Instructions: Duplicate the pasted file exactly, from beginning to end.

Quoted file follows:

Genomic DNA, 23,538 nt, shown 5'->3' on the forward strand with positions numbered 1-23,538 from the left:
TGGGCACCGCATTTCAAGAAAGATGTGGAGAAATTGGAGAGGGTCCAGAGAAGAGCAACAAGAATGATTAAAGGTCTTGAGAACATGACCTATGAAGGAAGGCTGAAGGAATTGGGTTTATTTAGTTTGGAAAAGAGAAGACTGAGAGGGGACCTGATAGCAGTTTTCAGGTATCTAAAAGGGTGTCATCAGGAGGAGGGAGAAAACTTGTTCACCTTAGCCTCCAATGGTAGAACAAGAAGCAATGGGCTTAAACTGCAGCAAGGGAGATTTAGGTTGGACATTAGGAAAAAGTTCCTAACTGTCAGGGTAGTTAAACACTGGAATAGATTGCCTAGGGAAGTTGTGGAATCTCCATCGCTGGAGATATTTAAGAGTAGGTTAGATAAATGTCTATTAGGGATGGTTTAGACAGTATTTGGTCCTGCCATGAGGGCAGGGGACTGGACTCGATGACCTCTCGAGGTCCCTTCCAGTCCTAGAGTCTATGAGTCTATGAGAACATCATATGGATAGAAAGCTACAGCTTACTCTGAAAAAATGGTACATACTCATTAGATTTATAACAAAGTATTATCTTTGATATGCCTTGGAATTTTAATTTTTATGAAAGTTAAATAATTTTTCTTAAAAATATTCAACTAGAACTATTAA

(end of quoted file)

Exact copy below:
Genomic DNA, 23,538 nt, shown 5'->3' on the forward strand with positions numbered 1-23,538 from the left:
TGGGCACCGCATTTCAAGAAAGATGTGGAGAAATTGGAGAGGGTCCAGAGAAGAGCAACAAGAATGATTAAAGGTCTTGAGAACATGACCTATGAAGGAAGGCTGAAGGAATTGGGTTTATTTAGTTTGGAAAAGAGAAGACTGAGAGGGGACCTGATAGCAGTTTTCAGGTATCTAAAAGGGTGTCATCAGGAGGAGGGAGAAAACTTGTTCACCTTAGCCTCCAATGGTAGAACAAGAAGCAATGGGCTTAAACTGCAGCAAGGGAGATTTAGGTTGGACATTAGGAAAAAGTTCCTAACTGTCAGGGTAGTTAAACACTGGAATAGATTGCCTAGGGAAGTTGTGGAATCTCCATCGCTGGAGATATTTAAGAGTAGGTTAGATAAATGTCTATTAGGGATGGTTTAGACAGTATTTGGTCCTGCCATGAGGGCAGGGGACTGGACTCGATGACCTCTCGAGGTCCCTTCCAGTCCTAGAGTCTATGAGTCTATGAGAACATCATATGGATAGAAAGCTACAGCTTACTCTGAAAAAATGGTACATACTCATTAGATTTATAACAAAGTATTATCTTTGATATGCCTTGGAATTTTAATTTTTATGAAAGTTAAATAATTTTTCTTAAAAATATTCAACTAGAACTATTAA